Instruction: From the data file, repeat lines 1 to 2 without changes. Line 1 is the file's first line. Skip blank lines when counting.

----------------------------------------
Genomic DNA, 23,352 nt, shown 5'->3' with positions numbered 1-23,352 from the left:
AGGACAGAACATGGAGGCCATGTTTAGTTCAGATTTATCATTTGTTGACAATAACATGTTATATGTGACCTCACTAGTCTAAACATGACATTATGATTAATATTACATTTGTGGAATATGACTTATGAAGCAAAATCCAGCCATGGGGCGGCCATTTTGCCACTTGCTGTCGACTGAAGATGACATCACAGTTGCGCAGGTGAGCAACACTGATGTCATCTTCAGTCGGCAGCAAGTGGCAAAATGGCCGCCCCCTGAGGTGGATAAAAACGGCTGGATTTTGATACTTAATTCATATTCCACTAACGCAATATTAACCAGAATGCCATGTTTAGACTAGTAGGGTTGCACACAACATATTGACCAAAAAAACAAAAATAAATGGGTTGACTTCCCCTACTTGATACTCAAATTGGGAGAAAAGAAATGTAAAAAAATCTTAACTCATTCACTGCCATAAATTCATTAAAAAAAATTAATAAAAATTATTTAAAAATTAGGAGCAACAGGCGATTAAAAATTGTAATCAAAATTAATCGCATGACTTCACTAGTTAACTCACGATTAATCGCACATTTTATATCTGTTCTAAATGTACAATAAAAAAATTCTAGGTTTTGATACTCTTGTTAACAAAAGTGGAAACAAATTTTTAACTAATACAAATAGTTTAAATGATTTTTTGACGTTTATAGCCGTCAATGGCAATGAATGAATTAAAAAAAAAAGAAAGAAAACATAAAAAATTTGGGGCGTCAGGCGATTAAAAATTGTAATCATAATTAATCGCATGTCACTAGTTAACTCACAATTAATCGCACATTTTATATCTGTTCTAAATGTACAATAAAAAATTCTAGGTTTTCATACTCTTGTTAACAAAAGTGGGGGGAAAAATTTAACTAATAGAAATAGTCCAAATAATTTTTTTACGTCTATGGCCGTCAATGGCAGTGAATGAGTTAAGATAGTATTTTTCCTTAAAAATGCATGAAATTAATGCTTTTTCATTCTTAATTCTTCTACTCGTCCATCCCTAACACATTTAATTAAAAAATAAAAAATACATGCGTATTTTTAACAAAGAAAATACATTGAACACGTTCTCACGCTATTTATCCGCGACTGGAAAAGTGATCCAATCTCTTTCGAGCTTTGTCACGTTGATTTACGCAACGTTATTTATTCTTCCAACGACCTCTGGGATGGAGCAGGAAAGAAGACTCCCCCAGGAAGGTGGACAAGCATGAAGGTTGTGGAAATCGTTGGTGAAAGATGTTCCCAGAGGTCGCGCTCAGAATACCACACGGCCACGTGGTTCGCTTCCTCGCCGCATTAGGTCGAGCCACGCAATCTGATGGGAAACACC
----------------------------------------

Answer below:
Genomic DNA, 23,352 nt, shown 5'->3' with positions numbered 1-23,352 from the left:
AGGACAGAACATGGAGGCCATGTTTAGTTCAGATTTATCATTTGTTGACAATAACATGTTATATGTGACCTCACTAGTCTAAACATGACATTATGATTAATATTACATTTGTGGAATATGACTTATGAAGCAAAATCCAGCCATGGGGCGGCCATTTTGCCACTTGCTGTCGACTGAAGATGACATCACAGTTGCGCAGGTGAGCAACACTGATGTCATCTTCAGTCGGCAGCAAGTGGCAAAATGGCCGCCCCCTGAGGTGGATAAAAACGGCTGGATTTTGATACTTAATTCATATTCCACTAACGCAATATTAACCAGAATGCCATGTTTAGACTAGTAGGGTTGCACACAACATATTGACCAAAAAAACAAAAATAAATGGGTTGACTTCCCCTACTTGATACTCAAATTGGGAGAAAAGAAATGTAAAAAAATCTTAACTCATTCACTGCCATAAATTCATTAAAAAAAATTAATAAAAATTATTTAAAAATTAGGAGCAACAGGCGATTAAAAATTGTAATCAAAATTAATCGCATGACTTCACTAGTTAACTCACGATTAATCGCACATTTTATATCTGTTCTAAATGTACAATAAAAAAATTCTAGGTTTTGATACTCTTGTTAACAAAAGTGGAAACAAATTTTTAACTAATACAAATAGTTTAAATGATTTTTTGACGTTTATAGCCGTCAATGGCAATGAATGAATTAAAAAAAAAAGAAAGAAAACATAAAAAATTTGGGGCGTCAGGCGATTAAAAATTGTAATCATAATTAATCGCATGTCACTAGTTAACTCACAATTAATCGCACATTTTATATCTGTTCTAAATGTACAATAAAAAATTCTAGGTTTTCATACTCTTGTTAACAAAAGTGGGGGGAAAAATTTAACTAATAGAAATAGTCCAAATAATTTTTTTACGTCTATGGCCGTCAATGGCAGTGAATGAGTTAAGATAGTATTTTTCCTTAAAAATGCATGAAATTAATGCTTTTTCATTCTTAATTCTTCTACTCGTCCATCCCTAACACATTTAATTAAAAAATAAAAAATACATGCGTATTTTTAACAAAGAAAATACATTGAACACGTTCTCACGCTATTTATCCGCGACTGGAAAAGTGATCCAATCTCTTTCGAGCTTTGTCACGTTGATTTACGCAACGTTATTTATTCTTCCAACGACCTCTGGGATGGAGCAGGAAAGAAGACTCCCCCAGGAAGGTGGACAAGCATGAAGGTTGTGGAAATCGTTGGTGAAAGATGTTCCCAGAGGTCGCGCTCAGAATACCACACGGCCACGTGGTTCGCTTCCTCGCCGCATTAGGTCGAGCCACGCAATCTGATGGGAAACACC